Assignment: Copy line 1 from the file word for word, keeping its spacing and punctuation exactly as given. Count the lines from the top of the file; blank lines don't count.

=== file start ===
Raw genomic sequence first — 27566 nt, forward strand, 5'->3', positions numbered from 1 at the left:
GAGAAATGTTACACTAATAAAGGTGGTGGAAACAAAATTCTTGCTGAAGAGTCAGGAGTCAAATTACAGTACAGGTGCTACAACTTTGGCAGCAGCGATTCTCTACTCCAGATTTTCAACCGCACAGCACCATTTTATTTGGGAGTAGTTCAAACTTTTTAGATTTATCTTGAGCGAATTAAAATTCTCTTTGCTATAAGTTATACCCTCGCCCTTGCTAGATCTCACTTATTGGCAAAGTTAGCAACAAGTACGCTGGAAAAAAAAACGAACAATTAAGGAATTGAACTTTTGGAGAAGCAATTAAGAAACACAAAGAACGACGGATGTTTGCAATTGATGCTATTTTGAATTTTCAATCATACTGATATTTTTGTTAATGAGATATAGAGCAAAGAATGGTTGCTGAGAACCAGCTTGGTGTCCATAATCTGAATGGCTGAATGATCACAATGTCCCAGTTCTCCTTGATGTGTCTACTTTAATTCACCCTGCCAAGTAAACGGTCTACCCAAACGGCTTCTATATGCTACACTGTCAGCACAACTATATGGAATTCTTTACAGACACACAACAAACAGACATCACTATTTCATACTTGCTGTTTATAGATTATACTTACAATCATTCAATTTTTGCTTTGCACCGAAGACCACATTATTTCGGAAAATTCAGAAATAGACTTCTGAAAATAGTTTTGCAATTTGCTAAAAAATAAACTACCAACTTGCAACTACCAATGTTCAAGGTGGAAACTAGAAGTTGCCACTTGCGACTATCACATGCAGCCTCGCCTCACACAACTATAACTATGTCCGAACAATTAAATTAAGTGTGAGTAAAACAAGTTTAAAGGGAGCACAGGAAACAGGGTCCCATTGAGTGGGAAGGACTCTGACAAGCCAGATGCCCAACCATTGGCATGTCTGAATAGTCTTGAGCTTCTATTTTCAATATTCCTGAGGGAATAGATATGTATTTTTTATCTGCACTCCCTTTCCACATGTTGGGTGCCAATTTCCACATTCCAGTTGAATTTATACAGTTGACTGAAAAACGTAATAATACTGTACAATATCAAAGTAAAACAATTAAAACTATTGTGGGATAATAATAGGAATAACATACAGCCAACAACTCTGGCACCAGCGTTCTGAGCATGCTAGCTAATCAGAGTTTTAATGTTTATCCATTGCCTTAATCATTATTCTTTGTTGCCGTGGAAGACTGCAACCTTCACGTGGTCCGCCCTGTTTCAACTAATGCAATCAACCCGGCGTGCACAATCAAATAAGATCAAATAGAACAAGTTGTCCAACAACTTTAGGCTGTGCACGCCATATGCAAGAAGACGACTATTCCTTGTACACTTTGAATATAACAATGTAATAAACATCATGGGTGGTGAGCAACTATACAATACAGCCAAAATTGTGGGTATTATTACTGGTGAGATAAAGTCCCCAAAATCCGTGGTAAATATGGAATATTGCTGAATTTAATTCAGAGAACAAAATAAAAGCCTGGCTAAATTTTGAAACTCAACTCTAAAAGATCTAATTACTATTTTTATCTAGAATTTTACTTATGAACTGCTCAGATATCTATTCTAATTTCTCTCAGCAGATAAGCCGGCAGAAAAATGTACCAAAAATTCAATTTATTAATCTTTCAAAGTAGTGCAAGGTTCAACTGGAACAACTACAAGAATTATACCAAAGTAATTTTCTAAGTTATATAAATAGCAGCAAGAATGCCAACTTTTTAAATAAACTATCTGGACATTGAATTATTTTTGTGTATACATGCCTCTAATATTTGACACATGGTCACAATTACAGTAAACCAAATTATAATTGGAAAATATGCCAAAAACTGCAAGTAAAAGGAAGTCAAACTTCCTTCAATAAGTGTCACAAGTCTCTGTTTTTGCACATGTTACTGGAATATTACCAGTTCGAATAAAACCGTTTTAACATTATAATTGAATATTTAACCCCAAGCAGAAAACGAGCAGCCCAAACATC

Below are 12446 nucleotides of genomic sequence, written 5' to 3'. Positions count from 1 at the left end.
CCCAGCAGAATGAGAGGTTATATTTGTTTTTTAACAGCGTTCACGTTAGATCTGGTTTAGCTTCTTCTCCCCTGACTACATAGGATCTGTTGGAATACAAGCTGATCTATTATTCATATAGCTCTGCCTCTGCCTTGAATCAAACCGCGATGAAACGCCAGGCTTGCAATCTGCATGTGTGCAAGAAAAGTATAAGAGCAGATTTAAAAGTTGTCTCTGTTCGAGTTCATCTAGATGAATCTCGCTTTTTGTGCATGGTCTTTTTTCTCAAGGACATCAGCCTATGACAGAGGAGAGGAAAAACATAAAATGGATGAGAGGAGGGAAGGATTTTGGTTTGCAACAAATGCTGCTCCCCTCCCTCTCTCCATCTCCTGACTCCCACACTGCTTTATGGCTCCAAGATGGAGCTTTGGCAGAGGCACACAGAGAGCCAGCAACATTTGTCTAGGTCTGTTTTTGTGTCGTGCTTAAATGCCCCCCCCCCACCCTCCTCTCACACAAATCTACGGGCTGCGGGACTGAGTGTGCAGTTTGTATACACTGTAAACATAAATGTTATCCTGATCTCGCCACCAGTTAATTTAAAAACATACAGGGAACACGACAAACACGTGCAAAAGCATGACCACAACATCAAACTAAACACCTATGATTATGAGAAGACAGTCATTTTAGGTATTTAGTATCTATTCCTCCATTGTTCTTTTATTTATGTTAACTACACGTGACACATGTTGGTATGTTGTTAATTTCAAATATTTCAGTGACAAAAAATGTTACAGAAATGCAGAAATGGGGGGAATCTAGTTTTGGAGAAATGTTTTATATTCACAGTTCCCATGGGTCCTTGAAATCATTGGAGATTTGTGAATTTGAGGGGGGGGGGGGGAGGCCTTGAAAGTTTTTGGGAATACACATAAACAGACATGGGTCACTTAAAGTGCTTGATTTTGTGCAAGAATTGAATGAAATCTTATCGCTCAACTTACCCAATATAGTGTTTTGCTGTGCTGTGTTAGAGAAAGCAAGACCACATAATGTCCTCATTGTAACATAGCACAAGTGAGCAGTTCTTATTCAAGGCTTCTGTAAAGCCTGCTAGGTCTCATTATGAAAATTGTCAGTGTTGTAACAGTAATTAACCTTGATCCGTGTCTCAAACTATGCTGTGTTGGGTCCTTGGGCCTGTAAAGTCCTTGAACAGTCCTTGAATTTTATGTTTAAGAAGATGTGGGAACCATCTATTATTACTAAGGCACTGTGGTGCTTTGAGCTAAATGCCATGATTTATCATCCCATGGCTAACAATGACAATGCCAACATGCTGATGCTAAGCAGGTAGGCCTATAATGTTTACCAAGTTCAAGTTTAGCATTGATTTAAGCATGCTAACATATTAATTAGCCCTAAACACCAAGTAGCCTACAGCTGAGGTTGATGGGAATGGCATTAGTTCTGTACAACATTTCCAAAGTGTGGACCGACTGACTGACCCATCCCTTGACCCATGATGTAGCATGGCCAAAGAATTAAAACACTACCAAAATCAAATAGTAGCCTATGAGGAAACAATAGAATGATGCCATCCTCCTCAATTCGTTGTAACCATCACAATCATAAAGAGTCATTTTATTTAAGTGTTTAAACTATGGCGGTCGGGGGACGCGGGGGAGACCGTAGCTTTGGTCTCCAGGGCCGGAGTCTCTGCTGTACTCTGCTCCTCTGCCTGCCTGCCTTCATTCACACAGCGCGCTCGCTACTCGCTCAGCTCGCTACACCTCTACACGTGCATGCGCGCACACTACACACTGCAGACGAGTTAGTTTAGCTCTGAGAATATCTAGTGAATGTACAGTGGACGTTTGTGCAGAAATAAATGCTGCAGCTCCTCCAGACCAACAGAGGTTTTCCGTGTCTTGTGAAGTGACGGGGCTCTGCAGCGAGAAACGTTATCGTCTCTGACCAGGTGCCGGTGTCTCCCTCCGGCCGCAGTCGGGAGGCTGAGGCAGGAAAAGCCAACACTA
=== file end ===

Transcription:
Raw genomic sequence first — 27566 nt, forward strand, 5'->3', positions numbered from 1 at the left: